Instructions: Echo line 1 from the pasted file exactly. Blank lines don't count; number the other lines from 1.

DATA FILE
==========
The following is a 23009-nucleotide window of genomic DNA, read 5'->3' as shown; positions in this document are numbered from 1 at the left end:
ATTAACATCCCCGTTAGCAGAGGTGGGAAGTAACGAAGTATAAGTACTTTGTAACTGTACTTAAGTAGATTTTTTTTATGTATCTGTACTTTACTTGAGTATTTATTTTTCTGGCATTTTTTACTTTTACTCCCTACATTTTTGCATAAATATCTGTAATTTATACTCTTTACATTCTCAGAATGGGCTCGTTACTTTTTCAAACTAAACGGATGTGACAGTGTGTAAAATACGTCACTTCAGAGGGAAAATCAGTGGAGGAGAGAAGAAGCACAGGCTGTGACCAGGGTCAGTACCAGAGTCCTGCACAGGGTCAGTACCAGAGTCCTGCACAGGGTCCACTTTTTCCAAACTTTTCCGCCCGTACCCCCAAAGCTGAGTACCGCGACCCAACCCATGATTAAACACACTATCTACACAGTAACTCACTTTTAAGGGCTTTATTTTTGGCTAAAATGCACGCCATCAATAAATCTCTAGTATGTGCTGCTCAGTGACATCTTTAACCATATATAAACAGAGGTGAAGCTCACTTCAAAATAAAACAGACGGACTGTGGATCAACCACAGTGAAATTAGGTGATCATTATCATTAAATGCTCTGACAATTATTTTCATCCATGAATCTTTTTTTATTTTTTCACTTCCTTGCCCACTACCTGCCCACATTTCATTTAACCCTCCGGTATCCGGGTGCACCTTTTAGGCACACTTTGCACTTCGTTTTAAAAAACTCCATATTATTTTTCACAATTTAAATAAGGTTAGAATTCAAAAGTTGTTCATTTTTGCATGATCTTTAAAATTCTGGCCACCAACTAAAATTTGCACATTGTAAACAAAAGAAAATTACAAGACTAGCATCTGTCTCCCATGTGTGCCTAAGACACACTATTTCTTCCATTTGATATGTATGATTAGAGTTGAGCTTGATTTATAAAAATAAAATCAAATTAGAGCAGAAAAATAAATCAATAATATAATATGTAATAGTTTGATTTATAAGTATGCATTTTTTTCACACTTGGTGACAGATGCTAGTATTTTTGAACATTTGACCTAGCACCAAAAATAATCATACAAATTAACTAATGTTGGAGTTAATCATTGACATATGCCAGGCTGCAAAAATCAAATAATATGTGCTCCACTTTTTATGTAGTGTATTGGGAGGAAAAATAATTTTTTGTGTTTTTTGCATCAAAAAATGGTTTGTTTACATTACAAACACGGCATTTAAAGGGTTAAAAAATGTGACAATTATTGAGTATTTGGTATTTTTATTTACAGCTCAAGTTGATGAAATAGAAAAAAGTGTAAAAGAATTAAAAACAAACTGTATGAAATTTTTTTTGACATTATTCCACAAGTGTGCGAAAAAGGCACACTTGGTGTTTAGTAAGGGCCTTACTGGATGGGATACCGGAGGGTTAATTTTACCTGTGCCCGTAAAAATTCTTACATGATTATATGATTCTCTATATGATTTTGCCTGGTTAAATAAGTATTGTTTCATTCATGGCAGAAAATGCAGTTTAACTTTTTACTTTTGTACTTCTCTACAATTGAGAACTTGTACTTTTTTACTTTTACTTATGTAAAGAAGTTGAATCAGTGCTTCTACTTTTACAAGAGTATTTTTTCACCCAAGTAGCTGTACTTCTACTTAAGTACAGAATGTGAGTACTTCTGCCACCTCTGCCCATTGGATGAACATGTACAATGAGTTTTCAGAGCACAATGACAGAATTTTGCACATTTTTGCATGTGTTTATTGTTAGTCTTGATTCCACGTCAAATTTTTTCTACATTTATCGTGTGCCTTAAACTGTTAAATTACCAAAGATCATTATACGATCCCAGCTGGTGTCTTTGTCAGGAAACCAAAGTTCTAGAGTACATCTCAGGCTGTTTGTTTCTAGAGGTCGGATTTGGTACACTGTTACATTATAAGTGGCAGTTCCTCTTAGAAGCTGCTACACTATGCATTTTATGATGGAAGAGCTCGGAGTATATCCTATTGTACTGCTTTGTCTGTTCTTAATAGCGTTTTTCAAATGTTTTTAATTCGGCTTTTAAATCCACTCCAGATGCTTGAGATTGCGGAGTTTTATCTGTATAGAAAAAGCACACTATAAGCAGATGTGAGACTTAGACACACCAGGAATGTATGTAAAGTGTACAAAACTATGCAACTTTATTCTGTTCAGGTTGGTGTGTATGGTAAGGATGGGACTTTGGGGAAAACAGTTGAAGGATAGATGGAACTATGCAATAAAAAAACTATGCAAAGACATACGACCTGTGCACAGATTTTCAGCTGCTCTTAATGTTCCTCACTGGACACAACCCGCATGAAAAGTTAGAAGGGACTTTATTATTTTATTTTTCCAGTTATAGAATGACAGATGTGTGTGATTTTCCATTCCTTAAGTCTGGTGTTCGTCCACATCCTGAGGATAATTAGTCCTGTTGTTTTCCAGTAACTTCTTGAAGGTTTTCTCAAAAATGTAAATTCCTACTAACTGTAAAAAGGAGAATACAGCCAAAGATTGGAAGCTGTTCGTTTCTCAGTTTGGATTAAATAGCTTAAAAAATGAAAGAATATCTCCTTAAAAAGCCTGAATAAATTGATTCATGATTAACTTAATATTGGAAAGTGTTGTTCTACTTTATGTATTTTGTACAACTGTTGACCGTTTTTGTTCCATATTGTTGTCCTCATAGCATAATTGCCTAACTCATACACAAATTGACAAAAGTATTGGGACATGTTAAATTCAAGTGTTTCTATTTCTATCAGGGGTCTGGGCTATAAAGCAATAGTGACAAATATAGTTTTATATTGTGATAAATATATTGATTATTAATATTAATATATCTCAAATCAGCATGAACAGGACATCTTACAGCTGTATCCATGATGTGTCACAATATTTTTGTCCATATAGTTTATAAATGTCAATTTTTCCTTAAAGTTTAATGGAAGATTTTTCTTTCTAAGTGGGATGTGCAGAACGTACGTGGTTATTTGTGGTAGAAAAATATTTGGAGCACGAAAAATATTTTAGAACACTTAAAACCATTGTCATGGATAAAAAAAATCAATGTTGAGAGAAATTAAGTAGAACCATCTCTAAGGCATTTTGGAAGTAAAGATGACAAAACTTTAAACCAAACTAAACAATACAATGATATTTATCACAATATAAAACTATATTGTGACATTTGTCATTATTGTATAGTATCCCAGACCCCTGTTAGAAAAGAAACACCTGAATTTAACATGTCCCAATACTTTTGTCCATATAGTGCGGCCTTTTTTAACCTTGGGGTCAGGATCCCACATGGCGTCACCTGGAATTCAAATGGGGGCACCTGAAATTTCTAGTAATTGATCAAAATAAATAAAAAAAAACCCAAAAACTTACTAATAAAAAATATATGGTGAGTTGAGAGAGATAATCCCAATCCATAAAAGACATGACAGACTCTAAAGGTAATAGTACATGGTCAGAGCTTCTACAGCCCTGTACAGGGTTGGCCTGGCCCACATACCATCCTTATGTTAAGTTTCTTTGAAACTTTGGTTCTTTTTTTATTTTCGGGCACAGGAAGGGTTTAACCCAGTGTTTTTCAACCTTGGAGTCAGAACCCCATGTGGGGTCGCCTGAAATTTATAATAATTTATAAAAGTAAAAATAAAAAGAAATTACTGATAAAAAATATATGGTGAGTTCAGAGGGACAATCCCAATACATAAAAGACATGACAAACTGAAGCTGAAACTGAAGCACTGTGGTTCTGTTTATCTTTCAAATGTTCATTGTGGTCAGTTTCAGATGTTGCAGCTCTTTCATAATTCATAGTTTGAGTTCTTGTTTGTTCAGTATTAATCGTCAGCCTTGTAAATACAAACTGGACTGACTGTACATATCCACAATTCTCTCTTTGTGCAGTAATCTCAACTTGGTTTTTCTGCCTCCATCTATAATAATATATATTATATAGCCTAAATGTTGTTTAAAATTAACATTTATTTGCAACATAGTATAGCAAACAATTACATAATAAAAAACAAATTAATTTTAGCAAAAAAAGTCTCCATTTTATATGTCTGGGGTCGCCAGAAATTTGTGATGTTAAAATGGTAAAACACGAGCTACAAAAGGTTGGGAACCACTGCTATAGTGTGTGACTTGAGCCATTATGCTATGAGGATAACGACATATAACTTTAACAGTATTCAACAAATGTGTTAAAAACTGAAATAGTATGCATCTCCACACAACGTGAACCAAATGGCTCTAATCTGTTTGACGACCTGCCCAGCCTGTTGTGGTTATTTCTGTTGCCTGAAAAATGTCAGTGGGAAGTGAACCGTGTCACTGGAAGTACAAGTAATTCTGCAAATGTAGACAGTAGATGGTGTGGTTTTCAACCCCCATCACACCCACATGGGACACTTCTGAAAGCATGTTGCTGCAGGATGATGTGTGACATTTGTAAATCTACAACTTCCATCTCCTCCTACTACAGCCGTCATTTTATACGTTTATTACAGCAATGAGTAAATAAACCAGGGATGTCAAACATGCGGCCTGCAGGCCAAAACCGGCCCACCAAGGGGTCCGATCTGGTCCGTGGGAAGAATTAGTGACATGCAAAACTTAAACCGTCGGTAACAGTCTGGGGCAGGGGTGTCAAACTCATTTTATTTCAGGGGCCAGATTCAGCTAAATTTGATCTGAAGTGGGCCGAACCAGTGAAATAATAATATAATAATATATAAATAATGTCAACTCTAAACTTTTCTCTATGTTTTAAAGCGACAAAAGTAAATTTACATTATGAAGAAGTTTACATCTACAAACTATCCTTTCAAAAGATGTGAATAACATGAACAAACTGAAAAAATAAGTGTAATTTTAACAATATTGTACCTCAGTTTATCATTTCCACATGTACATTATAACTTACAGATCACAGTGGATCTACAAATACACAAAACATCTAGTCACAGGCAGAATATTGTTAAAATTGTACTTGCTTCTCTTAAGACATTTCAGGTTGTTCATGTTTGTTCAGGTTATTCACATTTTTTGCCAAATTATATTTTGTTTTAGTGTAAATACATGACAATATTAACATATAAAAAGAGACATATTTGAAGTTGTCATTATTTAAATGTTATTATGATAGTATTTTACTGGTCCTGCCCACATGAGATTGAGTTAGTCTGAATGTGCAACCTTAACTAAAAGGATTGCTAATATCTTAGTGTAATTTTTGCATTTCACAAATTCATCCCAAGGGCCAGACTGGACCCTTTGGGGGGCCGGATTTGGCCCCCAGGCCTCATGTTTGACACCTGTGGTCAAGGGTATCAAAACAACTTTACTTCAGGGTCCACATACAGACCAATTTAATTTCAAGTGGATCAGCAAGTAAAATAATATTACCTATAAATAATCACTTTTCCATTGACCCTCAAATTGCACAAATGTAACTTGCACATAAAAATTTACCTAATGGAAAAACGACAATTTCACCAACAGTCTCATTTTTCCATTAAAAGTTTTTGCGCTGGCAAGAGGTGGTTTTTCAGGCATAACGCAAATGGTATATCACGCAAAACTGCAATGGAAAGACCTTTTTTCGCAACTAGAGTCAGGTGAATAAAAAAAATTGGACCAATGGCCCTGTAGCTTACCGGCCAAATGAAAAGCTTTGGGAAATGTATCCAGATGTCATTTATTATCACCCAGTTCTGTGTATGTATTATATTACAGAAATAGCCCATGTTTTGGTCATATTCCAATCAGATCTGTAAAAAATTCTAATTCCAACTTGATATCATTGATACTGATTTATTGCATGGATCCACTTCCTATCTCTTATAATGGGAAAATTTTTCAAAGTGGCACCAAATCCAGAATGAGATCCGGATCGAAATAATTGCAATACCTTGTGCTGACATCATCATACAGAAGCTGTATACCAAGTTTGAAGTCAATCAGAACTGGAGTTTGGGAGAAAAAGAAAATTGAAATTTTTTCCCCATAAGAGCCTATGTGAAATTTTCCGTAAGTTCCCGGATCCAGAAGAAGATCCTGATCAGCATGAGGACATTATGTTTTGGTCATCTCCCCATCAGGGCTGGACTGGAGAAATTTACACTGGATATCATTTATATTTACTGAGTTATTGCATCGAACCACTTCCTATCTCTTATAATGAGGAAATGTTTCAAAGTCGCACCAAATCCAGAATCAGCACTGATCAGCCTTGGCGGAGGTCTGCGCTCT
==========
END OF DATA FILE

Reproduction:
The following is a 23009-nucleotide window of genomic DNA, read 5'->3' as shown; positions in this document are numbered from 1 at the left end: